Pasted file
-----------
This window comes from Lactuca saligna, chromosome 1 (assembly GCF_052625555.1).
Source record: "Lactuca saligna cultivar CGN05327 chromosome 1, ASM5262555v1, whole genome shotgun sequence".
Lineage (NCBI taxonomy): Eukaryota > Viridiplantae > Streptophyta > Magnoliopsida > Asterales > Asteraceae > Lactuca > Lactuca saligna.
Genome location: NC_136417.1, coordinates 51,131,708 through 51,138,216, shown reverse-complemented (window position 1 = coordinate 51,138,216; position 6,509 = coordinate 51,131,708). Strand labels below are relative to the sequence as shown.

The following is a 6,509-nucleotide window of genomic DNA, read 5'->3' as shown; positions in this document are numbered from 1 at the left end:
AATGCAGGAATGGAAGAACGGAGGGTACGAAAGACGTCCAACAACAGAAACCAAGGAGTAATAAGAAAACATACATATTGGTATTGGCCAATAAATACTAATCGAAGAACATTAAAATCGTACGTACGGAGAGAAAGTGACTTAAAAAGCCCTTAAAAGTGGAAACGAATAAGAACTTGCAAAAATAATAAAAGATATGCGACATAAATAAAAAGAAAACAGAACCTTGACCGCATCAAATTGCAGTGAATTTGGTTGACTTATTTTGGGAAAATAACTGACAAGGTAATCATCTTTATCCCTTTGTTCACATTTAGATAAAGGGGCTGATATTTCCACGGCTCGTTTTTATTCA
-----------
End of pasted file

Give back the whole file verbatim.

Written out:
This window comes from Lactuca saligna, chromosome 1 (assembly GCF_052625555.1).
Source record: "Lactuca saligna cultivar CGN05327 chromosome 1, ASM5262555v1, whole genome shotgun sequence".
Lineage (NCBI taxonomy): Eukaryota > Viridiplantae > Streptophyta > Magnoliopsida > Asterales > Asteraceae > Lactuca > Lactuca saligna.
Genome location: NC_136417.1, coordinates 51,131,708 through 51,138,216, shown reverse-complemented (window position 1 = coordinate 51,138,216; position 6,509 = coordinate 51,131,708). Strand labels below are relative to the sequence as shown.

The following is a 6,509-nucleotide window of genomic DNA, read 5'->3' as shown; positions in this document are numbered from 1 at the left end:
AATGCAGGAATGGAAGAACGGAGGGTACGAAAGACGTCCAACAACAGAAACCAAGGAGTAATAAGAAAACATACATATTGGTATTGGCCAATAAATACTAATCGAAGAACATTAAAATCGTACGTACGGAGAGAAAGTGACTTAAAAAGCCCTTAAAAGTGGAAACGAATAAGAACTTGCAAAAATAATAAAAGATATGCGACATAAATAAAAAGAAAACAGAACCTTGACCGCATCAAATTGCAGTGAATTTGGTTGACTTATTTTGGGAAAATAACTGACAAGGTAATCATCTTTATCCCTTTGTTCACATTTAGATAAAGGGGCTGATATTTCCACGGCTCGTTTTTATTCA